2. I never said witnesses were misidentifying Harrier jets. In my letter, I wrote "In addition, "The Uninvited", by Clive Harold, describes one of the crafts, and states that it couldn't be man-made, because it often would hover, the only movement being a gentle swaying motion, characteristics that could never be applied to an aircraft piloted by humans. This is an incorrect assumption. The Harrier VTOL jet has been used in Great Britain since 1969, and the description given is far too close to that of a Harrier to simply dismiss it and call it a UFO from out of this world." My intention was to point out that Harold's conclusion was based on a false assumption because there are crafts that are man-made and in use for many years that exactly fit the description he gives in the book. I deeply resent it when witnesses to or examiners of any paranormal phenomenon use disinformation to try and gain support for their theories. There was a news article published not too long ago that commented on statements made by a Republican Congressman that the death rate of civilians in Iraq due to violence was lower than that in many nations and much lower than in many cities in the U.S, including Washington, DC, Baltimore and Atlanta, implying thereby that many American cities are more dangerous, and that the press was was reporting only negative topics, and little or none of the improvements that have been made. What he didn't mention were the fallacies inherent in the statistics he used. The international comparisons he made were from rates taken 1998-2000, so they weren't even relevant to the discussion. As for the U.S. cities all of them had population between 4 and 500,000, while the Iraq death rate he used was based on a population for the entire country, not Baghdad. He used a population of over 26,000,000. He didn't count any Iraqi deaths that were associated to the war, or of the Iraqi police forces, so his number of total deaths was just over 7,000 instead of the 12,000 plus that he should have used. He neglected to mention that the civilian death rate for this year is higher than those of the past three. What he's doing is spreading disinformation in order to affect public opinion, to persuade civilians of our country that things aren't really as bad in Iraq as the press reports. Things are bad in Iraq, and they're getting worse. This kind of misleading tactic is disgusting and people should know the truth, not the warped spouting of crap that may sound good, but is still a lie. This is the same thing Harold did in his book. I never told anybody that I suspected the UFO sightings were actually of Harriers. I never saw the UFOs, so I can't speak on that; nonetheless, folks should be aware that some of the statements Harold made in his book were incomplete and wrong, and therefore qualify as disinformation. I worked in naval intelligence for 3 years, and this tactic is often used in foreign nations to affect the opinions of their population; disinformation is a war strategy, and when it's directed to Americans or to the British public, the public should be told. Harold said the UFO couldn't be man-made because it had qualities that no man-made craft could have. Well, he's wrong, and I pointed that out.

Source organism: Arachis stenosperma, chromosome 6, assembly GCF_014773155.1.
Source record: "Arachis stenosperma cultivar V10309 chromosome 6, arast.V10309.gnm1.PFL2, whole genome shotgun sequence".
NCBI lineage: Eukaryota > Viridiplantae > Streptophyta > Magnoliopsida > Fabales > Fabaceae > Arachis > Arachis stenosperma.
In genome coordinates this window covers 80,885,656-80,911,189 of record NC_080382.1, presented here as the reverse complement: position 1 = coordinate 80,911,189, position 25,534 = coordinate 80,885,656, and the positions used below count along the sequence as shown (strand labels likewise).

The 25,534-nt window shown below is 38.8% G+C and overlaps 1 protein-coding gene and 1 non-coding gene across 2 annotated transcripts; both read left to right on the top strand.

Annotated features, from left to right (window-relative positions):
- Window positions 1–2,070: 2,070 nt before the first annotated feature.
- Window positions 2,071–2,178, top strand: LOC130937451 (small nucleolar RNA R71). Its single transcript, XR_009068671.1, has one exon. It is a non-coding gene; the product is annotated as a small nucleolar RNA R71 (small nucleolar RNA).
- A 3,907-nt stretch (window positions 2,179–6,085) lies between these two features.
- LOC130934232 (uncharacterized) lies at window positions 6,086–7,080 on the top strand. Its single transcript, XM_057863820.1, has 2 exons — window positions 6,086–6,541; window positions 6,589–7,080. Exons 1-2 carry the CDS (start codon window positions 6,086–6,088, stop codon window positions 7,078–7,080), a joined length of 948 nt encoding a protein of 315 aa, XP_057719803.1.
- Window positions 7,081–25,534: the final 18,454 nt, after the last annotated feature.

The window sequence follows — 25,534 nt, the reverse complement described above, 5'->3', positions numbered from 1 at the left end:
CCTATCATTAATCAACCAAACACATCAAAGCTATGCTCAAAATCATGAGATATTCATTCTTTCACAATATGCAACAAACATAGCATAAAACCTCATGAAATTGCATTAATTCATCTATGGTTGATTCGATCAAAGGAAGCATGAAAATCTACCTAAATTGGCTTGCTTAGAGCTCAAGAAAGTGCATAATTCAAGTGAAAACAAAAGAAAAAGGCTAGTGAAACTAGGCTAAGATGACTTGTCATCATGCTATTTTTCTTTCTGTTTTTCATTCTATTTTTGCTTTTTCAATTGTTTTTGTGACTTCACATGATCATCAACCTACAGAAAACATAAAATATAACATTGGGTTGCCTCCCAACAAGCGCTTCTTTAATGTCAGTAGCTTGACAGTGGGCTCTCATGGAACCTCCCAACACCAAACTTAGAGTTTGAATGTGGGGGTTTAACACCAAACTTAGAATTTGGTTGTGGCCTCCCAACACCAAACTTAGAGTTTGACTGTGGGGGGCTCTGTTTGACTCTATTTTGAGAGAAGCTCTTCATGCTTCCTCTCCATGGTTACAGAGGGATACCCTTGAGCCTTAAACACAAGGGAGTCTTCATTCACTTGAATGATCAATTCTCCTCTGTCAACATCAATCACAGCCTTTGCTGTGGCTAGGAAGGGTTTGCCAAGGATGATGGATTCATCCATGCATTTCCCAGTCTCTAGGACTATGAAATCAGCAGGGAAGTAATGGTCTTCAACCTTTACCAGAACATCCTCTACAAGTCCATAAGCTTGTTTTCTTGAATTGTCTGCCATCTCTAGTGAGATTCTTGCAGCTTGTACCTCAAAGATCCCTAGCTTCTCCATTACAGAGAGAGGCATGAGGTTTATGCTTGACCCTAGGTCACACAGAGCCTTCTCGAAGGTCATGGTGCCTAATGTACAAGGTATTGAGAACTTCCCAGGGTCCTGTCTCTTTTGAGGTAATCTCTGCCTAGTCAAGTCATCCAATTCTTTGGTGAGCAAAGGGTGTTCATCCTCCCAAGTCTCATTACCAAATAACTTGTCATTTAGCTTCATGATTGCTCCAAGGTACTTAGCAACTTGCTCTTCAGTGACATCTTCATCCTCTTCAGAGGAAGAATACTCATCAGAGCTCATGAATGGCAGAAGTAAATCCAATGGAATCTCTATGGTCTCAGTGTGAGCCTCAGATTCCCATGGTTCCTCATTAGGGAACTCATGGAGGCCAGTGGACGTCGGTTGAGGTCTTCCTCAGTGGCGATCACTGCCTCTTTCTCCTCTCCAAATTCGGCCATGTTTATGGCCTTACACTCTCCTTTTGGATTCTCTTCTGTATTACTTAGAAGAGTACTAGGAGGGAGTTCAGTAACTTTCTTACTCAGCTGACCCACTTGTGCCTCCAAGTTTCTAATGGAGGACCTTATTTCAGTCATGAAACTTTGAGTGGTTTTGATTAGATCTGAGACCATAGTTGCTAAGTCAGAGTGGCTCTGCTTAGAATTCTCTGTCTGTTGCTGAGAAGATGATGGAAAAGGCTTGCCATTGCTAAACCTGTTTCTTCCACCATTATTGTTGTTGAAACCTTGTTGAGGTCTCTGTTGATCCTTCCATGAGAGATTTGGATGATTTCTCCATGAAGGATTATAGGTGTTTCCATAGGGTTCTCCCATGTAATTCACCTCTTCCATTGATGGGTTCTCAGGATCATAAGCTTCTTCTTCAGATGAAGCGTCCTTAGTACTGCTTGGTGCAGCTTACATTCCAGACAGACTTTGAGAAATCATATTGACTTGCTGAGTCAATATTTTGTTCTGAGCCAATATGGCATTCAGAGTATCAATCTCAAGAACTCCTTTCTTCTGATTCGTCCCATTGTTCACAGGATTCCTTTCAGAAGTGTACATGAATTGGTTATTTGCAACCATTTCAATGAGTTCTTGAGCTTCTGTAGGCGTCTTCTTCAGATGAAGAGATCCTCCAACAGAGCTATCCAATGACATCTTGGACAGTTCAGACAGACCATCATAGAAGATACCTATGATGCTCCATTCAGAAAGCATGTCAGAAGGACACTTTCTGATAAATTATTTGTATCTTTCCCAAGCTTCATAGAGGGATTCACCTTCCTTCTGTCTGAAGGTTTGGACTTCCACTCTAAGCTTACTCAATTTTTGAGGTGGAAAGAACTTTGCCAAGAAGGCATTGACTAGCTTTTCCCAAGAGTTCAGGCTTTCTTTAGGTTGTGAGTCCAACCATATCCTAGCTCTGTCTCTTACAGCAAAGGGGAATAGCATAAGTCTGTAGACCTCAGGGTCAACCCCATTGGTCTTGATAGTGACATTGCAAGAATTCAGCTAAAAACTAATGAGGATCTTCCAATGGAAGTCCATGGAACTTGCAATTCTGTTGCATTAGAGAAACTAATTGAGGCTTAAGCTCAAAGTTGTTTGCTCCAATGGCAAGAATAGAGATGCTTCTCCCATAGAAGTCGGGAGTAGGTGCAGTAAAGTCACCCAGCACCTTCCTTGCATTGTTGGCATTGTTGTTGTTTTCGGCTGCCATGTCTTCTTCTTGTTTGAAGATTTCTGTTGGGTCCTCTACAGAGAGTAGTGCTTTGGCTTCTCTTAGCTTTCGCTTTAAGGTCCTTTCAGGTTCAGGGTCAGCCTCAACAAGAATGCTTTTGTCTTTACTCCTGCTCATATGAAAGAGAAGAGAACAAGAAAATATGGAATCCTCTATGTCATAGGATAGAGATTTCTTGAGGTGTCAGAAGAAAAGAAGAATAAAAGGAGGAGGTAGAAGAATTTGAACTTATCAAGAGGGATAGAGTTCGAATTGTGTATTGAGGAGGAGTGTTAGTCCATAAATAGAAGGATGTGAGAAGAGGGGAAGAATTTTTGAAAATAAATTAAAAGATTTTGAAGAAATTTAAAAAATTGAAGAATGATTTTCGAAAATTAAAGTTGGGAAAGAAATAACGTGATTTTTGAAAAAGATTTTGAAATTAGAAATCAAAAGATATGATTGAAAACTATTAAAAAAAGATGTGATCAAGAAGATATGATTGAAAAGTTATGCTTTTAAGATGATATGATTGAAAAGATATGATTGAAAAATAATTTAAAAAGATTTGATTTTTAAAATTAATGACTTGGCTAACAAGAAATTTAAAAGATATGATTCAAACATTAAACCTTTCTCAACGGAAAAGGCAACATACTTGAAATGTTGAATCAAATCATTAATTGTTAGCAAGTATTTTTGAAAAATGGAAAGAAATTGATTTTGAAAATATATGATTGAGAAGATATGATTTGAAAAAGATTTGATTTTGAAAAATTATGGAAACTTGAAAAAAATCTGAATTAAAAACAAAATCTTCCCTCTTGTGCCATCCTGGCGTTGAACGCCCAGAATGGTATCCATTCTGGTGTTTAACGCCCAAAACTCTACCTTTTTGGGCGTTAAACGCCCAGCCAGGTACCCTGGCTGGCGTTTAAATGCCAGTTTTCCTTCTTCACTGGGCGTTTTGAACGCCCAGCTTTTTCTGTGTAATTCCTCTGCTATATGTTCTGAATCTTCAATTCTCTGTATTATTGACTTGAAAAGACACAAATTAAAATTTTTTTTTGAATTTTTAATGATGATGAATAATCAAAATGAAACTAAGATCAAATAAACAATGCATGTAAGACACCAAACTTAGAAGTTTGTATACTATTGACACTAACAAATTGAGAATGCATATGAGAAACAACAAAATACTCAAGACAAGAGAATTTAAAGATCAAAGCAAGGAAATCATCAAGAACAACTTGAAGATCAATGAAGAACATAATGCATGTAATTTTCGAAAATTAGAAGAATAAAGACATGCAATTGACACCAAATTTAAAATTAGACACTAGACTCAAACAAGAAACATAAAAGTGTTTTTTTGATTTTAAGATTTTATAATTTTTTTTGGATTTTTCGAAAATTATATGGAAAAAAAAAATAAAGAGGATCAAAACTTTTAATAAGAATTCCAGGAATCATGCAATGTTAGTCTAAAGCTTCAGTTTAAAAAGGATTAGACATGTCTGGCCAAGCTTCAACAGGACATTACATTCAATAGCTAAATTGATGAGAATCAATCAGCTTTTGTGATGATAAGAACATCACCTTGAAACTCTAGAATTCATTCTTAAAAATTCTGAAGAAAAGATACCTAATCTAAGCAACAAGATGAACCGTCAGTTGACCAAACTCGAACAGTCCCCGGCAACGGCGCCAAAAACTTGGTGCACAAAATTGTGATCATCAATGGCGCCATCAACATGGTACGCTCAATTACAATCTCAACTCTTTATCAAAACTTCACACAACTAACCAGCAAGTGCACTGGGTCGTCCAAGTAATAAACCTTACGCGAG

3. As far as the multiple witnesses that couldn't possibly misidentify a Harrier, we should remember that they were children 9-11 years old -- not the best witnesses in the world. In addition,there have been studies made that concluded witnesses under high levels of stress misidentify all of ther time. This is why victims of rape or witnesses to murder are often wrong, misidentifying their attackers, and sending innocent people to jail. The Supreme Court has even weighed in on the subject, listing qualifying statements setting standards to determne whether an eye-witness description is accurate or not -- unfortunately, there are still far too many misidentifications in this nation. Eye-witnesses simply don't deserve the infallibility juries normally take for granted. And the statements of multiple witnesses aged 9-11 and probably under some stress shouldn't be accepted as gospel.

Please take these points into account before concluding that my statements are ludicrous. After all, the author of the "Fortean Times" story I referred to has come out to say that my letter "adds to certain testimonies and makes sense. A few people have already admitted a hoax, and one has even said he had to jump into a hedge when a lady aimed a gun at him in his suit."

Thanks for your time.

Regards,

James Carlson

Albuquerque, NM